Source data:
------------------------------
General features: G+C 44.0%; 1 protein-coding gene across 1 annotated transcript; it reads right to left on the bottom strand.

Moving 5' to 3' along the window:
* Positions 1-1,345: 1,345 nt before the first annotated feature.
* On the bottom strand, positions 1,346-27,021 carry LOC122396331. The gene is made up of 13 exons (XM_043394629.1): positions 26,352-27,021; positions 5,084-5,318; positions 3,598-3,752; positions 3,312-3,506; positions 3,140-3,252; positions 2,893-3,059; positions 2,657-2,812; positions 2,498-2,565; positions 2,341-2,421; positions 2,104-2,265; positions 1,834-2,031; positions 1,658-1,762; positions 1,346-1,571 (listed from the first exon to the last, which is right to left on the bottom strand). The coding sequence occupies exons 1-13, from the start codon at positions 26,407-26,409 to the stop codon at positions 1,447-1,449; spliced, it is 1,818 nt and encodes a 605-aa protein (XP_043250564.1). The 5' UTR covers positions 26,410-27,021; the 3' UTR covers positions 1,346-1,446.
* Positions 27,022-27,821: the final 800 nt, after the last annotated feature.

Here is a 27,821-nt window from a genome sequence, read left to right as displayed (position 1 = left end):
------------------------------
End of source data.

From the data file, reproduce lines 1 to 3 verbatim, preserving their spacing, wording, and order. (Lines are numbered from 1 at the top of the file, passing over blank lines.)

General features: G+C 44.0%; 1 protein-coding gene across 1 annotated transcript; it reads right to left on the bottom strand.

Moving 5' to 3' along the window:
* Positions 1-1,345: 1,345 nt before the first annotated feature.